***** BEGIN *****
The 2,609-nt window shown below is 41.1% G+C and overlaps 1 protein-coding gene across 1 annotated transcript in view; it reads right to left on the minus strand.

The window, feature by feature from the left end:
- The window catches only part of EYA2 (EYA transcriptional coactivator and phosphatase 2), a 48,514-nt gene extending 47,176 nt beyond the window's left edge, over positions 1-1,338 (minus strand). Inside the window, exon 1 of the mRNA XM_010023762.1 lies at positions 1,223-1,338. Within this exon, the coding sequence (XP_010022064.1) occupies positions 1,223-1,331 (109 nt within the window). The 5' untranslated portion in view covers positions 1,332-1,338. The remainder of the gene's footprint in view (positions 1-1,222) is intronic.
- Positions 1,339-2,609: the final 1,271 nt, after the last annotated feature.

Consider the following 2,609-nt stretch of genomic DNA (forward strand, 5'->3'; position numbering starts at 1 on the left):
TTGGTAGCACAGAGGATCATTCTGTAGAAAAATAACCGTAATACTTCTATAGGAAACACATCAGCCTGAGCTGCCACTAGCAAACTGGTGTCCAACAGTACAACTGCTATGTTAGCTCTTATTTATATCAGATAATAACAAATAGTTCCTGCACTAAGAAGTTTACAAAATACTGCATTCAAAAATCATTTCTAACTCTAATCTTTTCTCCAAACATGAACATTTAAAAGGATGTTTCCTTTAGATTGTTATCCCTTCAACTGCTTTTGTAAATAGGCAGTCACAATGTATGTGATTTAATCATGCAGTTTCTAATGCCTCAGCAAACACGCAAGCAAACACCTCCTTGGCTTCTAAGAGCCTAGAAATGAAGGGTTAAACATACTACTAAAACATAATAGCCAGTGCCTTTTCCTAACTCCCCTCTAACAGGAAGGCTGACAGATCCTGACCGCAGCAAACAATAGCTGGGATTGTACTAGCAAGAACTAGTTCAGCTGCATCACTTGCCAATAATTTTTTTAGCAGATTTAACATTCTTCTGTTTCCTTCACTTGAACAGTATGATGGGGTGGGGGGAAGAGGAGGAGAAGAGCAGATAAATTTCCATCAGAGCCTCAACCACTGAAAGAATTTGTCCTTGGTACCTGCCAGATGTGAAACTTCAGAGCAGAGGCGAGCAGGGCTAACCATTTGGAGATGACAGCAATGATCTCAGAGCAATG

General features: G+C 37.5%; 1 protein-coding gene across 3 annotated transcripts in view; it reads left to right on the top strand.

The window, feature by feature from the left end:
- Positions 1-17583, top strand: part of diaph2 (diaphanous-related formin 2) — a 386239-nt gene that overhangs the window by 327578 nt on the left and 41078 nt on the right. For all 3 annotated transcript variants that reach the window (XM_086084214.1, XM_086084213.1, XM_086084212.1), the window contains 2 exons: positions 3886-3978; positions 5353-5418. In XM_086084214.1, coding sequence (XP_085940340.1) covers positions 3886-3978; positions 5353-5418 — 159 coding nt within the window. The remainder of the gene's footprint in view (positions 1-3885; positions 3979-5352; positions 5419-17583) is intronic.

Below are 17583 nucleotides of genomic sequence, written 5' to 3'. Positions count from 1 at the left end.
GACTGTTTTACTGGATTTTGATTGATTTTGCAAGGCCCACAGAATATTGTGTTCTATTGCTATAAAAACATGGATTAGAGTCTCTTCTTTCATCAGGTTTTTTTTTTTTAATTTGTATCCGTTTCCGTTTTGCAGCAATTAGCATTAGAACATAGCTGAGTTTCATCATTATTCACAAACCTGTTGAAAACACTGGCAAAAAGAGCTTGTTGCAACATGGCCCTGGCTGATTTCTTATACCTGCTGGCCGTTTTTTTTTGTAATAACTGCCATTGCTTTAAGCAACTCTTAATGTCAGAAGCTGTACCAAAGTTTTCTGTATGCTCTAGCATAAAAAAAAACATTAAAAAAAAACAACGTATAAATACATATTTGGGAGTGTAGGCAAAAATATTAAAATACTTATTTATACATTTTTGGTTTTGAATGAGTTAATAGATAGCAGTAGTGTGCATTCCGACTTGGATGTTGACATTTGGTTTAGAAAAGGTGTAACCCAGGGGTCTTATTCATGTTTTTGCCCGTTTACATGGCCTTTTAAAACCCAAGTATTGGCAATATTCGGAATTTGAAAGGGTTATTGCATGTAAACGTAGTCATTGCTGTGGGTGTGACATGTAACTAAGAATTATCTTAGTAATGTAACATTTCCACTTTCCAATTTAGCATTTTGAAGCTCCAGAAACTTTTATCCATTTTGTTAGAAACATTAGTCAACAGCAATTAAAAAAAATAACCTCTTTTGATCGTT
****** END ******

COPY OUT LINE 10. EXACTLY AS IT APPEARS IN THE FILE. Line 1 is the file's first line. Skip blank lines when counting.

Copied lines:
Below are 17583 nucleotides of genomic sequence, written 5' to 3'. Positions count from 1 at the left end.